Title: The Woman Who Would Be King: Hatshepsut’s Rise to Power in Ancient Egypt
Author: Kara Cooney
Release Date: October 14, 2014
Genre: Nonfiction, History, Biography
Rating: 4.5 out of 5
In this biography of Hatshepsut, pharaoh of Egypt, author Kara Cooney pieces together the clues from this remarkable woman’s reign while also trying to fill in the gaps when history doesn’t provide us with answers.
A fascinating look at an Egyptian leader almost lost to history, The Woman Who Would Be King: Hatshepsut’s Rise to Power in Ancient Egypt provides a fresh interpretation of this influential woman through a feminist lens.
The Woman Who Would Be King: Hatshepsut’s Rise to Power in Ancient Egypt is a fascinating biography of a woman who defied all gender conventions before we even knew that was possible. Pharaohs of Ancient Egypt were men, really with no exception. The country was ruled through a principle of divine rule; women weren’t even in the equation. The amazing thing that Hatshepsut did was that she ruled Egypt as Pharaoh; not as regent or on behalf of someone else. She singlehandedly changed the calculus, but despite that (or, as Cooney conjectures, because of it), she was lost to history.
It’s clear that Cooney did quite a bit of research in putting The Woman Who Would Be King together. There are a lot of holes, but Cooney makes it very clear whenever she is assuming or guessing, rather than providing information based on concrete evidence, and her interpretation is usually quite convincing. The author has a passion for Hatshepsut, and that enthusiasm makes it onto every page. It makes for an engaging, fascinating read.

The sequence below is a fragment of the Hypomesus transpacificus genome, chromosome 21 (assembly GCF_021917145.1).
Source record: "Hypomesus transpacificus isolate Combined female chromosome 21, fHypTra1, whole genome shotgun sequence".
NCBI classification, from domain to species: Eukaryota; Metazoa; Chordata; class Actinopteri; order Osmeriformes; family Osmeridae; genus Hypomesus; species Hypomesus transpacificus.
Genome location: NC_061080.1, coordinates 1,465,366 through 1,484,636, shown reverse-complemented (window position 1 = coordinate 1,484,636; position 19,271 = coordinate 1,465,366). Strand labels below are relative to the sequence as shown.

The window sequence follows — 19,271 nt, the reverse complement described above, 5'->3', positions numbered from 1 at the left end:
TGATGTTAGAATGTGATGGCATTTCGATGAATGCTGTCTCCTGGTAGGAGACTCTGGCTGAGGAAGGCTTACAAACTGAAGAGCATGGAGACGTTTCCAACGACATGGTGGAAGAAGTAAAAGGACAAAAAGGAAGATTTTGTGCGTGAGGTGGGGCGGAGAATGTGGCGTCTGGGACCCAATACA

Cooney provides an intriguing look at how Hatshepsut came to power in The Woman Who Would Be King, and she provides a feminist perspective to Hatshepsut’s rise. “What may consign Hatshepsut to obscurity is our inability to appreciate and value honest, naked, female ambition, not to mention actual power wielded properly by a woman,” Cooney says. She (convincingly) argues that Hatshepsut’s downfall, the reason that most evidence of her has been eradicated, is that it was unseemly for a woman to want power for power’s sake. Women must reluctantly accept power; to seek it out, to have ambition, is unwomanly and unacceptable. It’s a great lens through which to view Hatshepsut’s reign, especially because Cooney does an incredible job showing us just how exacting Hatshepsut was in her manipulation of the people, politics, and religion around her in order to come to power.
This biography focuses on how Hatshepsut acquired and kept power, rather than what she accomplished in her reign. This might leave some Ancient Egypt fans wanting, but for anyone looking for a well-researched and compelling biography of a singular woman who has been virtually forgotten to history, this is absolutely the book you should pick up. Cooney’s feminist framework for The Woman Who Would Be King makes for an engaging, informative read that any nonfiction reader will enjoy.